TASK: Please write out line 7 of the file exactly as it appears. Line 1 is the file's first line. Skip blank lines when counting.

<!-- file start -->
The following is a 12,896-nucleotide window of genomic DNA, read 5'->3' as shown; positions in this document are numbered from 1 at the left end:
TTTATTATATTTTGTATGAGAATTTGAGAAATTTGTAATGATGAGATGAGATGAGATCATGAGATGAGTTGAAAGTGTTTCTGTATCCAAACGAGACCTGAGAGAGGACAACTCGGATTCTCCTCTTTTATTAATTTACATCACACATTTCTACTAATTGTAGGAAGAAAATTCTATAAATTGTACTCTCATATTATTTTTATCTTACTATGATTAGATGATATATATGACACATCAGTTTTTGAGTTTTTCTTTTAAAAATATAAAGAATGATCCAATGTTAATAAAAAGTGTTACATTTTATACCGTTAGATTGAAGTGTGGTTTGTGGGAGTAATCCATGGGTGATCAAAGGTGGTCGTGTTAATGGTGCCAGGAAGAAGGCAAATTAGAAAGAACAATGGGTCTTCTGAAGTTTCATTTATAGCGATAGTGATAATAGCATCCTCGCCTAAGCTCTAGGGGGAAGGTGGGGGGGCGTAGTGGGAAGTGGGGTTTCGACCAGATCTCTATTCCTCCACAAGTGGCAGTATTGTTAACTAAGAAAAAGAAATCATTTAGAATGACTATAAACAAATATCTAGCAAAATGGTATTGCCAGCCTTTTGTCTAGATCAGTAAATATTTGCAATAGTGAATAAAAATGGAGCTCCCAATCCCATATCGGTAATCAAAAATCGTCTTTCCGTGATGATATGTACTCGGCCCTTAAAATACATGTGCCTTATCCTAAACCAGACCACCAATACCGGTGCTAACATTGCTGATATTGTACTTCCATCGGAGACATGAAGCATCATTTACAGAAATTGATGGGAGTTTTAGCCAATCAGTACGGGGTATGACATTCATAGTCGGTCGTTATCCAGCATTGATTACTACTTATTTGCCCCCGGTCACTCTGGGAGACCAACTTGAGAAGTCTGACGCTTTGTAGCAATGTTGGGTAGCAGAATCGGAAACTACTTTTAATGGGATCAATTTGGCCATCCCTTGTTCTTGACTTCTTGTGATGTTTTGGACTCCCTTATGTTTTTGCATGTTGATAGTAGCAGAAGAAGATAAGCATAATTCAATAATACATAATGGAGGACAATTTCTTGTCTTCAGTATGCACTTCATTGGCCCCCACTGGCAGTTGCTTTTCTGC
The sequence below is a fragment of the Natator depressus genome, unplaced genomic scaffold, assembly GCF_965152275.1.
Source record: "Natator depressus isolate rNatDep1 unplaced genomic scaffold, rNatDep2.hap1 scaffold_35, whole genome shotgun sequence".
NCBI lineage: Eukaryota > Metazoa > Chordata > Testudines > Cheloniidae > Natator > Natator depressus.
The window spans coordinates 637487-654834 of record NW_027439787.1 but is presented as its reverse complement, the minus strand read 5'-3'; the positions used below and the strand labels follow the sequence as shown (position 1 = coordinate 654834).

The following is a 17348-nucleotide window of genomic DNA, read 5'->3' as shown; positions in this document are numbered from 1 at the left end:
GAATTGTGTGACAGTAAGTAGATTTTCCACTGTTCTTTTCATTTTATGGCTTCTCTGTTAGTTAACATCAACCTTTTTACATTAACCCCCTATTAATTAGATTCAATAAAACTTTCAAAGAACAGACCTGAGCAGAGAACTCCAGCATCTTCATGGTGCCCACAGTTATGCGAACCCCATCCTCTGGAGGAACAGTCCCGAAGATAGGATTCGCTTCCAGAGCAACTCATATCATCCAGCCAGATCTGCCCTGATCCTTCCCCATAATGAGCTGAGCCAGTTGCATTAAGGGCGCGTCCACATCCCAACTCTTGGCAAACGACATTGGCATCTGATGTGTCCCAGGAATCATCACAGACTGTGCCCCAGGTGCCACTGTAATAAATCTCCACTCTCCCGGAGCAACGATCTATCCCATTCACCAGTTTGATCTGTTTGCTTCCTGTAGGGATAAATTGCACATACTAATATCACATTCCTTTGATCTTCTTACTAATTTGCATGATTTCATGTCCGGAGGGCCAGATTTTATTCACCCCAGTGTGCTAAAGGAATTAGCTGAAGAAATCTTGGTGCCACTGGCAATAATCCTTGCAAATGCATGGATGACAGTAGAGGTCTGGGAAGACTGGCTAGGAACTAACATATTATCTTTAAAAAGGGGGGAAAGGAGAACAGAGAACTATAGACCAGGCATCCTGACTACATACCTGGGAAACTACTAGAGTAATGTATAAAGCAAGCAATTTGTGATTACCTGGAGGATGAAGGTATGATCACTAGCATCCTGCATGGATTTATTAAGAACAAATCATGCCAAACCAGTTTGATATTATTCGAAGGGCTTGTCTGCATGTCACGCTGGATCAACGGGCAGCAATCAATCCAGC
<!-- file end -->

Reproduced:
The following is a 17348-nucleotide window of genomic DNA, read 5'->3' as shown; positions in this document are numbered from 1 at the left end: